State Commemorative Quarters Boost Coin Collecting
By David Gordon, Staff Assistant
Final quarter designs are due July 23 for five states -- Tennessee, Ohio, Louisiana, Indiana and Mississippi. Coins honoring these states are scheduled for release in 2002.
The coin program started in 1999 and will continue until 2008. The Mint strikes five different quarters per year at approximately 10-week intervals. States are commemorated by order of admission. The program began with Delaware and will end with Hawaii..
Thirteen state quarters are now in circulation and the 14th, for the state of Vermont, is due out during the second week in August.
"The response has been nothing short of spectacular," said Allan Rosenberg, president of coinland.com. "The sheer number of people collecting (these coins) is phenomenal. There certainly is no lack of participants -- there is an enormous amount of interest."
Part of what makes the coins so fascinating is that they offer a new perspective on American history, said Michael White, a spokesman for the U.S. Mint.
"People had talked about changing the coin design for awhile, and this program gave us the opportunity to expand the role of coins in teaching," White said. "A great example of that is the very first quarter, the Delaware quarter, featuring the ride of Caesar Rodney."
Rodney was a delegate to the Continental Congress. On July 1, 1776, despite suffering from asthma and cancer, Rodney set off on the 80-mile journey to Philadelphia, arriving at Independence Hall just in time to cast the deciding vote in favor of independence.
"At first people thought (the horseback rider on the coin) it was Paul Revere and they asked 'Why is he on a Delaware coin?'' White said. "Now they know the story of Caesar Rodney. It's a great little piece of American history." Many of the early coins featured themes surrounding the American Revolution, but it was North Carolina's quarter, released earlier this year and featuring the Wright Brothers' Dec. 17, 1903 flight at Kitty Hawk, that sparked the most attention.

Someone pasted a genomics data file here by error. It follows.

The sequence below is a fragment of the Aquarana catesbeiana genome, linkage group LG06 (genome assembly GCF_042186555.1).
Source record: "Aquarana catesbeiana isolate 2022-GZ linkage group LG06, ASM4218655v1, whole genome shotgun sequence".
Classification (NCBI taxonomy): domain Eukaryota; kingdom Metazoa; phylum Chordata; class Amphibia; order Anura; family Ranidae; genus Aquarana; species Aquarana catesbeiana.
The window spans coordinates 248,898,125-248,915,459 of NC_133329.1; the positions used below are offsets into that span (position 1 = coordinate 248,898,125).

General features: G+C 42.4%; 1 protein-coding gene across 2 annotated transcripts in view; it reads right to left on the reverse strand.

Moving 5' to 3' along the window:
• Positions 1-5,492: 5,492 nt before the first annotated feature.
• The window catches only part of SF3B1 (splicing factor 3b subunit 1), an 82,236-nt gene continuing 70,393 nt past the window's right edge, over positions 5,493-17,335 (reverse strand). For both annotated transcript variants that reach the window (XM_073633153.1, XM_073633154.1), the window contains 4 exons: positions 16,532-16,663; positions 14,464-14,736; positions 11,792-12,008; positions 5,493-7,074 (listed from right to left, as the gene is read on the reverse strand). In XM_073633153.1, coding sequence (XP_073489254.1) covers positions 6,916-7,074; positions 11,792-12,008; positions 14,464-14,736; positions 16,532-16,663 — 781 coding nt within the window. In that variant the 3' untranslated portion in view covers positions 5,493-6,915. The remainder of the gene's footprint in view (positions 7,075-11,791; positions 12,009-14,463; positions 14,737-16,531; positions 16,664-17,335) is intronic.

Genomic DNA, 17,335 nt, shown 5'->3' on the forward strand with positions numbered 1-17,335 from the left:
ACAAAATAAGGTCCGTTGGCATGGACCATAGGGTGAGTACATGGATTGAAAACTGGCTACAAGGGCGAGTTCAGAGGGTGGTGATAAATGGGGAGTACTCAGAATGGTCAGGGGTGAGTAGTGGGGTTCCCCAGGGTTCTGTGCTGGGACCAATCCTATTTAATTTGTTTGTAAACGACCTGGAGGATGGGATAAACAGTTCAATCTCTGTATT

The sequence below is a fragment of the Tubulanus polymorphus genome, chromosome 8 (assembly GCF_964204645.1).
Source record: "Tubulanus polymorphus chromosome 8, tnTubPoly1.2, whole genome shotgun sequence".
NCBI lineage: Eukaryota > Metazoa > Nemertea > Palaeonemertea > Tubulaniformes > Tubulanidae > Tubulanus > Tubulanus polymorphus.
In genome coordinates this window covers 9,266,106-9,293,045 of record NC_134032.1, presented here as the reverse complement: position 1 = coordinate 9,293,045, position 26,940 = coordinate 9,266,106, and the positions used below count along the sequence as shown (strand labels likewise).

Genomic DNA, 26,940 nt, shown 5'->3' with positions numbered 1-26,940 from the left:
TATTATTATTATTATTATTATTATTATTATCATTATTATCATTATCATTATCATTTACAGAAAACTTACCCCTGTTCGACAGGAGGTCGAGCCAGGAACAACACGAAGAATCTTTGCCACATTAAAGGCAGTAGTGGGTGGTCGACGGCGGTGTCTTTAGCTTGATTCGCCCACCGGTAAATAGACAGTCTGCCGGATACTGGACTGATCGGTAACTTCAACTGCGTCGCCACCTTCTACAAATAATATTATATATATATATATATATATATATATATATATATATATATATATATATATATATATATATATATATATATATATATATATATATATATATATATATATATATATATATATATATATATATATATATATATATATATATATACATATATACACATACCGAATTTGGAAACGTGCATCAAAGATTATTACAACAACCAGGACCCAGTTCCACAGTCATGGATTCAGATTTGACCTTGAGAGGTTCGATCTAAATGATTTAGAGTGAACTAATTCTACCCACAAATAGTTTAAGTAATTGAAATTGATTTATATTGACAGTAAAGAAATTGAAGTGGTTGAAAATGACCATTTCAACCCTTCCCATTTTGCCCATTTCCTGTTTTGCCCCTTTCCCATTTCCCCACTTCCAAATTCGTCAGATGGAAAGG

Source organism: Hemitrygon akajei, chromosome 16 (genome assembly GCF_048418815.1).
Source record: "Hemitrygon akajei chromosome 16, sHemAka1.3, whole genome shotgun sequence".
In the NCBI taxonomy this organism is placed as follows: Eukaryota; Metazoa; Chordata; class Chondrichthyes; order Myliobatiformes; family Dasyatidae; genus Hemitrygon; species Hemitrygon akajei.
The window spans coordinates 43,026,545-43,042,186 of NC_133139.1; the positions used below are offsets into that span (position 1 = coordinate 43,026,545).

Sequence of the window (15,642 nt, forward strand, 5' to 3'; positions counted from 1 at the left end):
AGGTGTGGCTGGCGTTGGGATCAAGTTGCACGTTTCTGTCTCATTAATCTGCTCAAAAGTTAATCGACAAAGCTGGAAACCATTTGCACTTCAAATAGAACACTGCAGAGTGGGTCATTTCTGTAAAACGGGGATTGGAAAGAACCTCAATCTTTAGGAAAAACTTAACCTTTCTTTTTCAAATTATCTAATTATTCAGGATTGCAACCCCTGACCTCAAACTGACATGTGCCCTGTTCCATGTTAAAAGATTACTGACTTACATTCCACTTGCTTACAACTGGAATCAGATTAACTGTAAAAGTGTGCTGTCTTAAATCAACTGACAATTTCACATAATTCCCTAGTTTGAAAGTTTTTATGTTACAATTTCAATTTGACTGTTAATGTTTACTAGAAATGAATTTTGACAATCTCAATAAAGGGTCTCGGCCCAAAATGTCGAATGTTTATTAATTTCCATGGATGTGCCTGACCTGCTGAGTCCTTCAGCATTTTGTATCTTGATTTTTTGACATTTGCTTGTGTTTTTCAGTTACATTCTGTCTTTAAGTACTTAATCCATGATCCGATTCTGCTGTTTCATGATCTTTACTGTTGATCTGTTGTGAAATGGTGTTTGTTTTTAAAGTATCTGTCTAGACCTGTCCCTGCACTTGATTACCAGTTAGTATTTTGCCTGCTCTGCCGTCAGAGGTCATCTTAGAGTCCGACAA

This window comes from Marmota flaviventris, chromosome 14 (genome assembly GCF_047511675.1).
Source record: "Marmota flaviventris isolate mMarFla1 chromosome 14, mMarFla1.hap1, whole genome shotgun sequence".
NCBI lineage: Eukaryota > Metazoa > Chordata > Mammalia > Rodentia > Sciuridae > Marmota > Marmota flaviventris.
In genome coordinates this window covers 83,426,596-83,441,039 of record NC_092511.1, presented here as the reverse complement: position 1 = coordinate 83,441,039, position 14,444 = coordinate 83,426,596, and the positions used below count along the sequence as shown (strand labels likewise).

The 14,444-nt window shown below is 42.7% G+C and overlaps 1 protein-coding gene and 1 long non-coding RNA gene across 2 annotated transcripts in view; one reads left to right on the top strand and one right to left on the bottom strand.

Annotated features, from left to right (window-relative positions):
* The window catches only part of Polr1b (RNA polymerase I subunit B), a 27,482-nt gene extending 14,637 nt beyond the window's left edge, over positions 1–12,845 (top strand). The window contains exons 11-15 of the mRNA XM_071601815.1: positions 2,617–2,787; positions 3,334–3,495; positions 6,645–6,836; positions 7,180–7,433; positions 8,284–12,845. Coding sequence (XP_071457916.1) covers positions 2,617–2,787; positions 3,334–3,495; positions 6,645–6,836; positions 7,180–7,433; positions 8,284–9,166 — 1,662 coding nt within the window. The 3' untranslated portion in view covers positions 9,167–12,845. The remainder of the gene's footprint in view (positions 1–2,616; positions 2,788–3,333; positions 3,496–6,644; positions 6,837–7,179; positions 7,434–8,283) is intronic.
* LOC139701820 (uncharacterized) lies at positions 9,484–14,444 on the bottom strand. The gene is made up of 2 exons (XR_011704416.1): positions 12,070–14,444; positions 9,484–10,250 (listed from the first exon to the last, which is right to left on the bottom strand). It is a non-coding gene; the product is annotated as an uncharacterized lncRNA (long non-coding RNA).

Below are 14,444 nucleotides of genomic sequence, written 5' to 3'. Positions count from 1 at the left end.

The Wright Brothers' famous flight is also a proposed feature on the Ohio quarter, due out next spring. That's because the Wright Brothers' home and bike shop were in Dayton. The Wright Brothers' depiction would be part of a larger 'Birthplace of Aviation' theme that would also highlight Ohio's contribution to space exploration (the state is home to more than 30 astronauts, more than any other state).
The possible conflict with the North Carolina coin originally bothered some members of the federal Commission of Fine Arts, which recommends designs to the secretary of the treasury for final approval.
The Mint favored a design featuring a cardinal - the state bird - and buckeye sprig, said Lee Yoakum, a spokesman for Ohio's Bicentennial Commission, which is coordinating design of the quarter.
"They thought the one featuring the state bird with an outline of the state would be a safer choice," Yoakum said. "But we felt the aviation theme was more reflective of Ohio; that it was more singularly Ohio. Seven or eight states have the cardinal as their state bird, but the aviation history is simply Ohio. This is an aviation theme more than a first flight celebration. Our quarter does not celebrate one event, it celebrates the history of aviation."